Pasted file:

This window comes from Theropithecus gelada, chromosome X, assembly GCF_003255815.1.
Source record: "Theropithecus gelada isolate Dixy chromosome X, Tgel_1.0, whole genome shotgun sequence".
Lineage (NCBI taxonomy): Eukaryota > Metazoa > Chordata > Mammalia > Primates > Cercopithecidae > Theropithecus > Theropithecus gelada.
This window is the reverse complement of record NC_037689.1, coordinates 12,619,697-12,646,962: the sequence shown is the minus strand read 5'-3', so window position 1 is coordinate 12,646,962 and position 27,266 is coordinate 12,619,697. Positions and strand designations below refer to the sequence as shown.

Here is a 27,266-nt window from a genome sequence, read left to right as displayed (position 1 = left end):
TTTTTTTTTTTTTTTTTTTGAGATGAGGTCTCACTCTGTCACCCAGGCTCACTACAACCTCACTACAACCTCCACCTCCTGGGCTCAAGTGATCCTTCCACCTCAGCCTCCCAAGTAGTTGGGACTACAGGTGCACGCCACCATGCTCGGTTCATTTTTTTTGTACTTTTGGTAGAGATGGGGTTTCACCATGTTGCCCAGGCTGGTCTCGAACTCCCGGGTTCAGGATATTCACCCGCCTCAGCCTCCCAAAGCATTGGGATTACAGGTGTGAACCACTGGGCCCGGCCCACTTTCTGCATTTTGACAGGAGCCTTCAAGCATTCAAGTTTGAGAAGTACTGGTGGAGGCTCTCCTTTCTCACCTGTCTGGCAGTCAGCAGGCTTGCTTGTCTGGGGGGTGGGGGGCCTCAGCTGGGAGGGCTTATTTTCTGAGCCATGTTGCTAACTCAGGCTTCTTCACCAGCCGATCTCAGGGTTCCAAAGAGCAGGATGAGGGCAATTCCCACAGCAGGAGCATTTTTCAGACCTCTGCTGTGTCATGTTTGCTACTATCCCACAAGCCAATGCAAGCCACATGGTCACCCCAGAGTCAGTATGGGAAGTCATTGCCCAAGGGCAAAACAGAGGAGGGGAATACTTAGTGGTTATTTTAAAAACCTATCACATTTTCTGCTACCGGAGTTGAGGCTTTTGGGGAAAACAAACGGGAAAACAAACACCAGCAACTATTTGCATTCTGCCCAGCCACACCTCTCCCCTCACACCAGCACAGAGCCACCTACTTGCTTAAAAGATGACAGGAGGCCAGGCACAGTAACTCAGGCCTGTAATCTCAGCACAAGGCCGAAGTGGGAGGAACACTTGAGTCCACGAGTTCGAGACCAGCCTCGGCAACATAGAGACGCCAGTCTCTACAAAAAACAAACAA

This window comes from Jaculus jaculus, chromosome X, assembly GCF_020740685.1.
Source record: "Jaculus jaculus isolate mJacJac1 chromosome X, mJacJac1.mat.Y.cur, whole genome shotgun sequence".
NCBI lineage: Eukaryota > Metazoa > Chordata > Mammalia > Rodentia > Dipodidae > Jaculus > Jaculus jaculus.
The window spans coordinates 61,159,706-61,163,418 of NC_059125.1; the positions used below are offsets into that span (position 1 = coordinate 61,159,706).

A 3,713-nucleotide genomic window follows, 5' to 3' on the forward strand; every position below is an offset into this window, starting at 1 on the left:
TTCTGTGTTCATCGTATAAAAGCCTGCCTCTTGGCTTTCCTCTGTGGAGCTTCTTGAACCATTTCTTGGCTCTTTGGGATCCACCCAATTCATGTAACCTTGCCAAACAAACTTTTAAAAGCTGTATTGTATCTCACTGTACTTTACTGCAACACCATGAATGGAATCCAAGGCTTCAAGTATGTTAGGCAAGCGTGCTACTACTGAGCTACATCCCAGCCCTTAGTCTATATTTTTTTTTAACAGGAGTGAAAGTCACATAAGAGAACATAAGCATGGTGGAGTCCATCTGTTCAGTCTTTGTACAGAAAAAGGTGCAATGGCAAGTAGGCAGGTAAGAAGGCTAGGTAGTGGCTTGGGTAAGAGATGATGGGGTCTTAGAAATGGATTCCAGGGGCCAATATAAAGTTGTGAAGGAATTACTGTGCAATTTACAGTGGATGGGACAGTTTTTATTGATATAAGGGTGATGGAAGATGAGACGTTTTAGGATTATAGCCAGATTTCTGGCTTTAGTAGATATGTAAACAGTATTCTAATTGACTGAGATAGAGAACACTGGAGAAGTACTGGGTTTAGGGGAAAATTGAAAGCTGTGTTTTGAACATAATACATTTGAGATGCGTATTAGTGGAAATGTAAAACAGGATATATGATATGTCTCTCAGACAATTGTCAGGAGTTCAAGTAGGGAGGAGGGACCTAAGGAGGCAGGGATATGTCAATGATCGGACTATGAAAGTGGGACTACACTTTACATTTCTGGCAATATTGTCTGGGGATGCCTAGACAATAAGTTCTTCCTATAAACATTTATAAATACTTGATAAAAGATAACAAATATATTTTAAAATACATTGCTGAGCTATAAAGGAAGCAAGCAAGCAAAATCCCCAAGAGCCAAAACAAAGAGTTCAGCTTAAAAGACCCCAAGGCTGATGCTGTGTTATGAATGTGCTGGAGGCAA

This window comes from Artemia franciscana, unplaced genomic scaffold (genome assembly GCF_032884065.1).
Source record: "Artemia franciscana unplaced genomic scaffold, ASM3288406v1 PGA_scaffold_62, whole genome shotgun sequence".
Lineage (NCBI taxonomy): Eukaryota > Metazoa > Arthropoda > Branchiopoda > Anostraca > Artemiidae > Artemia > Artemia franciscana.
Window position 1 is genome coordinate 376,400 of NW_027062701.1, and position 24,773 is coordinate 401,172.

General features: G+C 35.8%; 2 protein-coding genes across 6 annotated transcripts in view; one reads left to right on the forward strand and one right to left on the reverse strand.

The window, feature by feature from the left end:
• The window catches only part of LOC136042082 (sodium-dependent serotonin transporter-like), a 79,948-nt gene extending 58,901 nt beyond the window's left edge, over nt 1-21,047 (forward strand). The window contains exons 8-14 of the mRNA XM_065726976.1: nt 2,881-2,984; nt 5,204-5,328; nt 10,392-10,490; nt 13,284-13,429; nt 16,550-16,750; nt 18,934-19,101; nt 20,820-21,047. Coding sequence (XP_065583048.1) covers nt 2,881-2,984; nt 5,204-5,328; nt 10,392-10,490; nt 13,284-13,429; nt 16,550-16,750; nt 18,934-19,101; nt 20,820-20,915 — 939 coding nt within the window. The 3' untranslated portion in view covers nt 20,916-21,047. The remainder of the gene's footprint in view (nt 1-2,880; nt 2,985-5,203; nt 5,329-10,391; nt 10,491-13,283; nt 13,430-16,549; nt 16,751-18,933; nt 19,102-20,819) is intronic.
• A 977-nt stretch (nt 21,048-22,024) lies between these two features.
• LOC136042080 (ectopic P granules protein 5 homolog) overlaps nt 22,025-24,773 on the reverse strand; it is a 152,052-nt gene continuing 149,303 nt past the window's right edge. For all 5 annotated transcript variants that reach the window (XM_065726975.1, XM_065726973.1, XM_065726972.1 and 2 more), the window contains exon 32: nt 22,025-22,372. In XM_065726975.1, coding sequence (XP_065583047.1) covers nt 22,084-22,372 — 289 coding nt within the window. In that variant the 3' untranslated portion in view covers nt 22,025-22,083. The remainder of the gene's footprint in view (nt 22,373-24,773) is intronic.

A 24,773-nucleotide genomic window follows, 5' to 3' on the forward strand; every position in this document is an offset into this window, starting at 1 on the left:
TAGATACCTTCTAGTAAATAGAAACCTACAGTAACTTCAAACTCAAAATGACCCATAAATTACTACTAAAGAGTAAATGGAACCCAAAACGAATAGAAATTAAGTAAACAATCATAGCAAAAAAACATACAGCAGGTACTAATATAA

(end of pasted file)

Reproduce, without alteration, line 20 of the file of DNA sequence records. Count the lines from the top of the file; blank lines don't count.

• A 977-nt stretch (nt 21,048-22,024) lies between these two features.